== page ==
Harvard resists popular online education model, opts for more expensive program
Even after losing its 378-year No. 1 status to Stanford, Harvard still hesitates to create a strong, open online presence.
Harvard’s freshly minted nickname “the Stanford of the east” is believed to be, in part, a result of Stanford’s commitment to innovation, expansion and community outreach and Harvard’s hesitancy to join the ranks of online educators.
It’s Harvard Business School that is most resistant to establish online courses, claiming that they would undermine the institution’s good name, selective nature and commitment to academic rigor.
Universities all over the world are facing an “adapt or die” scare. Most universities are responding to the Internet’s influence on academia by implementing online courses to stay relevant in a changing education culture.
“If any institution is equipped to handle questions of strategy, it is Harvard Business School, whose professors have coined so much of the strategic lexicon used in classrooms and boardrooms,” Jerry Useem wrote for The New York Times, “It’s hard to discuss the topic without recourse to their concepts: Competitive advantage. Disruptive innovation. The value chain.”
Then why is Harvard Business School so hesitant to confront the “disruptive innovation” of online schools, specifically the recent popularity of Massive Open Online Courses?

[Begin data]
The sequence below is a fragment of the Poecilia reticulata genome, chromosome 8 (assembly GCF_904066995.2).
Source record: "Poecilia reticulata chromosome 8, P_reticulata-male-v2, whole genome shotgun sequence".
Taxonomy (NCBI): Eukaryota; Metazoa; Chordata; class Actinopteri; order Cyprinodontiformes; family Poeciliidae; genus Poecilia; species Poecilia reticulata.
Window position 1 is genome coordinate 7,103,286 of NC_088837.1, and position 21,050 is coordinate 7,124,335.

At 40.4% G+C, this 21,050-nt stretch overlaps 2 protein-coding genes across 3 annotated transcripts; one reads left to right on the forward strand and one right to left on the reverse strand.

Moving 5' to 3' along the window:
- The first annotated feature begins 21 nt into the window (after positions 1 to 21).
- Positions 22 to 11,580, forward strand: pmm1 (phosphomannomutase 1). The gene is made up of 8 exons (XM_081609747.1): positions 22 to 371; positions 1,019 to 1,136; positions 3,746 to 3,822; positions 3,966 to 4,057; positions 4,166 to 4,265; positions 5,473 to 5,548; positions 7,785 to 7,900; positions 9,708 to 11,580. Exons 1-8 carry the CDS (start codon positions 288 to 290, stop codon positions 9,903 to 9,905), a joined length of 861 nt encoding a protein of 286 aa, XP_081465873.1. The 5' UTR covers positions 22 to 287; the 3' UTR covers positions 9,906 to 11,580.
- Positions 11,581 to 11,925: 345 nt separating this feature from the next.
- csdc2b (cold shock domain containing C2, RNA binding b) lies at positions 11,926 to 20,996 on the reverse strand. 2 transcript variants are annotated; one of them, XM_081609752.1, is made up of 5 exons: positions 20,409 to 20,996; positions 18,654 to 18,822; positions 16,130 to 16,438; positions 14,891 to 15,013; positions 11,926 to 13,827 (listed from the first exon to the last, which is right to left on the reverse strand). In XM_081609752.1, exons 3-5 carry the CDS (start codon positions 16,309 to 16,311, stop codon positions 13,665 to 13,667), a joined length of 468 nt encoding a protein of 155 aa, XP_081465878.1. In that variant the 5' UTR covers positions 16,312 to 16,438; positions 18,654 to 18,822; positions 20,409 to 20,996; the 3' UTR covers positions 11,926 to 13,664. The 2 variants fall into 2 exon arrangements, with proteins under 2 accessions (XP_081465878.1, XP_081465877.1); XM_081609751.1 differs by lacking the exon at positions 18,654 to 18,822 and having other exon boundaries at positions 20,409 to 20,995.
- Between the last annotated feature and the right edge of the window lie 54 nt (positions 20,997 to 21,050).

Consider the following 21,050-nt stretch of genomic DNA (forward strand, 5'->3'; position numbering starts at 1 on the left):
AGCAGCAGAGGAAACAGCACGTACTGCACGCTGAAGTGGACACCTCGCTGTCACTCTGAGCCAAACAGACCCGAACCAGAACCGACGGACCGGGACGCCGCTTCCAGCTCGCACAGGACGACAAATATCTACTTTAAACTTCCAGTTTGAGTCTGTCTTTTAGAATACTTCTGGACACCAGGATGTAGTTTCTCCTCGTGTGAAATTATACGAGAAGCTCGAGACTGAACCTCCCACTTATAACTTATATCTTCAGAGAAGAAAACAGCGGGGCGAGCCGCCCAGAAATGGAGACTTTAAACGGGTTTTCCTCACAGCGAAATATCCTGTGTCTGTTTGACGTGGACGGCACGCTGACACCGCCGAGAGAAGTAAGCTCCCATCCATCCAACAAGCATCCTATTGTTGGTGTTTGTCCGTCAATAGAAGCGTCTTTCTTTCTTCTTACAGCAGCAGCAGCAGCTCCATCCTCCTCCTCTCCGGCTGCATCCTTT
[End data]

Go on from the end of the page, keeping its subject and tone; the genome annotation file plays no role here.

There has been a strong disagreement between what the business side of the school wants to do and what the professors of business think is best. When its dean, Nitin Nohria, suggested the development of a MOOC-modeled online degree, the faculty snubbed the idea as bad business.
Two strongly opposed opinions of what the school’s next step would be came from two of its most celebrated professors. Michael Porter dubbed the father of modern business strategy and Clayton Christensen who became famous for his book “The Innovator’s Dilemma.”
Porter said it was time to create an online program, but it should stand apart from those of Stanford and Wharton School of Business. The courses should not be open and they should not be free.
Christensen said that the school should implement a program, but not to feed too many resources into it, taking a this-too-shall-pass attitude: “Do it cheap, do it easy and get it out there,” he told The Times.
Many of the faculty rejected an online presence altogether, saying that an online program would erode the existing brick-and-mortar program. Their claim was that online classes would inevitably be easier than the in-person courses, and that would undermine the prestige of a Harvard Business School diploma. Many said that part of what makes Harvard Business School great is the networking, one-on-one attention and rigor of the courses.
Harvard ultimately went with Porter’s proposal. Its online program to roll out on June 11 will neither be cheap, simple or easy. In fact, the virtual program will be completely separate from its on-campus counterpart.
“Instead of attacking the school’s traditional M.B.A. and executive education programs — which produced revenue of $108 million and $146 million in 2013 — it aims to create an entirely new segment of business education: the pre-M.B.A.,” Useem wrote.
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